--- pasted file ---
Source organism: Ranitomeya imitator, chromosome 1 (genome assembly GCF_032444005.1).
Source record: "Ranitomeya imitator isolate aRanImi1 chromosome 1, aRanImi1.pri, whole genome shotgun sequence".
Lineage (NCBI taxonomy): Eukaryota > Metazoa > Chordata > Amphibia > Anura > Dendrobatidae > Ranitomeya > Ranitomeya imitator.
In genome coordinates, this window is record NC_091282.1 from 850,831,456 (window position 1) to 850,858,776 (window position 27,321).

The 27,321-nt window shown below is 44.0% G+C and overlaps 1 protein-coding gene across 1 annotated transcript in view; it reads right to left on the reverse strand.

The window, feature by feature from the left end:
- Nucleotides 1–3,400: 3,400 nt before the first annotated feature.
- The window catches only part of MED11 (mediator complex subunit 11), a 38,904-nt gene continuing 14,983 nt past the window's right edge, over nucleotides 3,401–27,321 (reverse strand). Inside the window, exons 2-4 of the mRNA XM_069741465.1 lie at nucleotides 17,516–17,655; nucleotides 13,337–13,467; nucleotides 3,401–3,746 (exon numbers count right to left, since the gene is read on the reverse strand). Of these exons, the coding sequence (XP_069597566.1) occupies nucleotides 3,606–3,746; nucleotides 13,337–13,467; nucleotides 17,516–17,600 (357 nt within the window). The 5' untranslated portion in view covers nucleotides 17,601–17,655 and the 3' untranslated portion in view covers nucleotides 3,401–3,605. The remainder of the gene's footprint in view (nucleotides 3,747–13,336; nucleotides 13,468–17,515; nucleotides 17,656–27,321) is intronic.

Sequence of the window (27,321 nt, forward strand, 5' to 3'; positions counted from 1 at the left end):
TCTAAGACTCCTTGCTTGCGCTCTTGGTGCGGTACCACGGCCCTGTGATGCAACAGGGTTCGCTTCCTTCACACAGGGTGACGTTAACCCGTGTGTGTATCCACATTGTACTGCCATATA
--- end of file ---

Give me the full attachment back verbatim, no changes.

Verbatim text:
Source organism: Ranitomeya imitator, chromosome 1 (genome assembly GCF_032444005.1).
Source record: "Ranitomeya imitator isolate aRanImi1 chromosome 1, aRanImi1.pri, whole genome shotgun sequence".
Lineage (NCBI taxonomy): Eukaryota > Metazoa > Chordata > Amphibia > Anura > Dendrobatidae > Ranitomeya > Ranitomeya imitator.
In genome coordinates, this window is record NC_091282.1 from 850,831,456 (window position 1) to 850,858,776 (window position 27,321).

The 27,321-nt window shown below is 44.0% G+C and overlaps 1 protein-coding gene across 1 annotated transcript in view; it reads right to left on the reverse strand.

The window, feature by feature from the left end:
- Nucleotides 1–3,400: 3,400 nt before the first annotated feature.
- The window catches only part of MED11 (mediator complex subunit 11), a 38,904-nt gene continuing 14,983 nt past the window's right edge, over nucleotides 3,401–27,321 (reverse strand). Inside the window, exons 2-4 of the mRNA XM_069741465.1 lie at nucleotides 17,516–17,655; nucleotides 13,337–13,467; nucleotides 3,401–3,746 (exon numbers count right to left, since the gene is read on the reverse strand). Of these exons, the coding sequence (XP_069597566.1) occupies nucleotides 3,606–3,746; nucleotides 13,337–13,467; nucleotides 17,516–17,600 (357 nt within the window). The 5' untranslated portion in view covers nucleotides 17,601–17,655 and the 3' untranslated portion in view covers nucleotides 3,401–3,605. The remainder of the gene's footprint in view (nucleotides 3,747–13,336; nucleotides 13,468–17,515; nucleotides 17,656–27,321) is intronic.

Sequence of the window (27,321 nt, forward strand, 5' to 3'; positions counted from 1 at the left end):
TCTAAGACTCCTTGCTTGCGCTCTTGGTGCGGTACCACGGCCCTGTGATGCAACAGGGTTCGCTTCCTTCACACAGGGTGACGTTAACCCGTGTGTGTATCCACATTGTACTGCCATATA